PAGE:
These are my first thoughts on Anna Karenina.
Right now I’ve reached chapter twenty-four of this eight-hundred page realism piece. Like many novels written in the 19th century, it’s very realistic, but also quite dry. Not so dry that I can’t struggle through until it gets interesting, but I want to state here and now that it is a struggle.
I would like to note that engaging fiction is eternal. There are certain page turners featured in the Bible, Michael, a Pastoral Poem, remains a real tear-jerker for me even now, and even The Count of Monte Cristo had me interested from chapter four.
What I like
As of Chapter eighteen
I am fond of Konstantin Levin, and that is all.
I vaguely enjoy the company of Kitty, and even of Anna, but everyone else seems rather flat.
Alexei Vronsky feels like an antagonist of sorts to me, and so the fact that I do not like him should be considered a positive factor. He is an immature, but well liked young man who has no wish to ever marry. Foolish.
As of Chapter Twenty-Five
Alright, Vronsky is becoming more and more an interesting character, even more so than Anna, whom I am beginning to detest.
Kitty seems to be taking the spotlight, and that makes me very happy. Kitty is developing into quite a nice character! I really like her, she wishes to be mild and calm like her new friend, but it seems she’s destined to have a far more interesting temperament.
And then Levin’s brother appears! Oh how things are getting interesting. But, not so interesting that I draw myself away from The Count of Monte Cristo. That’s one of the great things about serial fiction, they have to be interesting at every chapter in order to keep people reading week after week. I could learn a thing or two!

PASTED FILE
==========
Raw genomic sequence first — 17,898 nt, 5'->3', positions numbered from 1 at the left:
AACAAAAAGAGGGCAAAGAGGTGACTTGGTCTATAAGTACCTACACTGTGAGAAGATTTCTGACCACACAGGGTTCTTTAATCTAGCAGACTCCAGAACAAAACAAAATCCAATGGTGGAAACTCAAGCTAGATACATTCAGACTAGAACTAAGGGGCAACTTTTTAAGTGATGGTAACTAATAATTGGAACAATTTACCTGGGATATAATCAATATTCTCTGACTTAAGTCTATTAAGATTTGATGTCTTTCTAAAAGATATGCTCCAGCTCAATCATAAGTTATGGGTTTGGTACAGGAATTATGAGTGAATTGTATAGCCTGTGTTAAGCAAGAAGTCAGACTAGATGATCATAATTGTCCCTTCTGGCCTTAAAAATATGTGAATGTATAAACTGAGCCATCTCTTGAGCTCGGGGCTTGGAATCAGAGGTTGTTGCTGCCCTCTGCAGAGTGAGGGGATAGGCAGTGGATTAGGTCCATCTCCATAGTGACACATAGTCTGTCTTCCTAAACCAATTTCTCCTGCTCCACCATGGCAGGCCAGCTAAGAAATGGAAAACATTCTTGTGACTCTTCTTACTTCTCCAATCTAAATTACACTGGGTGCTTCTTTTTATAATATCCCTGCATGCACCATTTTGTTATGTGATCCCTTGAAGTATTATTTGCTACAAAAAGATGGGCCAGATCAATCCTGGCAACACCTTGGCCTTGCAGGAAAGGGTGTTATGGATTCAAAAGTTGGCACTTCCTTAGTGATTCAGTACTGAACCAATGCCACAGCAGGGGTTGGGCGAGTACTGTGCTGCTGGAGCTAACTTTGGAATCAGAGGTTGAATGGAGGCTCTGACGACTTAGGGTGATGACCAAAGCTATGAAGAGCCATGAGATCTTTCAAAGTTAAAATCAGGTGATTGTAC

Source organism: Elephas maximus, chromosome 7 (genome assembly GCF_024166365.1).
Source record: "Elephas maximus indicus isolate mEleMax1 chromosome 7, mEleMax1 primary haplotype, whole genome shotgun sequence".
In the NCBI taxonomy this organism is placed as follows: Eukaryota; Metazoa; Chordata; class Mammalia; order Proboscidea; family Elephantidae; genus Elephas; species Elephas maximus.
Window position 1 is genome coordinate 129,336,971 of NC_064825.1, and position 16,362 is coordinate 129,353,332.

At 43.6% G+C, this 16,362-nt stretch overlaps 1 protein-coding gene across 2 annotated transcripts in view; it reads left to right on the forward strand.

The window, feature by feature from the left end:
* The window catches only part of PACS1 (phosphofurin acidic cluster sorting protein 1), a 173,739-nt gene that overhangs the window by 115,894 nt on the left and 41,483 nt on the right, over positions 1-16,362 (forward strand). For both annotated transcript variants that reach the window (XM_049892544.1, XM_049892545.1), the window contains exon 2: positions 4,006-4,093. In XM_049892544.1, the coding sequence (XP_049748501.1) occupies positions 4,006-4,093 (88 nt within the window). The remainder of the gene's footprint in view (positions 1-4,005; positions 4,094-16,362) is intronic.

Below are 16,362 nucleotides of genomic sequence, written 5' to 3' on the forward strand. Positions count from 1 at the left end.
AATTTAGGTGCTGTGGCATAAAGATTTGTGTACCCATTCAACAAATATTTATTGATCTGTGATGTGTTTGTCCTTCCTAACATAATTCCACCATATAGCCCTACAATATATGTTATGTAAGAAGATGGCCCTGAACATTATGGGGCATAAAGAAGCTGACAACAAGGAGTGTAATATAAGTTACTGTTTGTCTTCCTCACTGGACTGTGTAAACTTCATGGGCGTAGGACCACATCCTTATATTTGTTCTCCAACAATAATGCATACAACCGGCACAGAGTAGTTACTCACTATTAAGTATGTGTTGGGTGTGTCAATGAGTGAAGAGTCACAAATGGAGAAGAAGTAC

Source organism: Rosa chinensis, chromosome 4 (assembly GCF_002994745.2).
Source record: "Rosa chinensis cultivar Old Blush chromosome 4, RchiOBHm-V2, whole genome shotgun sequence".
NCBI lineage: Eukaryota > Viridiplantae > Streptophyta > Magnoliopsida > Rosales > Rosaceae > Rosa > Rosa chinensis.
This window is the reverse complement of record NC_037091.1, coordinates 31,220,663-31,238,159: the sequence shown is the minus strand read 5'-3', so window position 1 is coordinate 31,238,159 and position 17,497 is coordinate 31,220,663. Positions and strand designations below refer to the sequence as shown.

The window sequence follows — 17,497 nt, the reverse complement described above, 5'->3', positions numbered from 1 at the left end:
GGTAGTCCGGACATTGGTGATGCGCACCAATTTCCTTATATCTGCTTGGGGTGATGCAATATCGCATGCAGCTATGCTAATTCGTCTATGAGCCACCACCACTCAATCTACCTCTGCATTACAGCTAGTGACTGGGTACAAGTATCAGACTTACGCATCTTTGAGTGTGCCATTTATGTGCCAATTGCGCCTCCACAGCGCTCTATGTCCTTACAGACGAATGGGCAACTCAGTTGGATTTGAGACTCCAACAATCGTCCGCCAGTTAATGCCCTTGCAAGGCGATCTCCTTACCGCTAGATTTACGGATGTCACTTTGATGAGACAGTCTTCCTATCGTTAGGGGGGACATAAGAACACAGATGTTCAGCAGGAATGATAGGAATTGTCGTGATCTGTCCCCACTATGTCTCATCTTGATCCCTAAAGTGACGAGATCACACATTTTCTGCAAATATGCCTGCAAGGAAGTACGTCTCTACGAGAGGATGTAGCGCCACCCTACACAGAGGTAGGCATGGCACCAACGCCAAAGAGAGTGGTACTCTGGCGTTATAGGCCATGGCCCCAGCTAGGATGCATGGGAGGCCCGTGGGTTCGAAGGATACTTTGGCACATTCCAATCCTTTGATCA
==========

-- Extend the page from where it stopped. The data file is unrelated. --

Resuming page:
Anyway, I hope things continue to become more and more interesting, and that the characters continue to gain depth. To be honest, all of the character development so far seems very surface level, and almost disappointing.
Now Kitty and Vronsky are getting some much needed development, and I hope that this trend will continue deeper, and maybe even spread to other characters in later chapters.
I cannot say I’m surprised by how slow this book has started, as it was customary for fiction at the time, and also might still be normal in Russian fiction for all I know.
I got this recommendation when I was looking for romance books by male authors, as the only romances I had read so far were by women, who seem to dominate the genre. I knew nothing of Anna Karenina, and supposed that it was set in Russia. I wondered when it was written and in what country. I was quite surprised to find that it was written in Russia in 1877. Wow!
Expect an update, but only if the novel is worth talking about after I’ve finished it!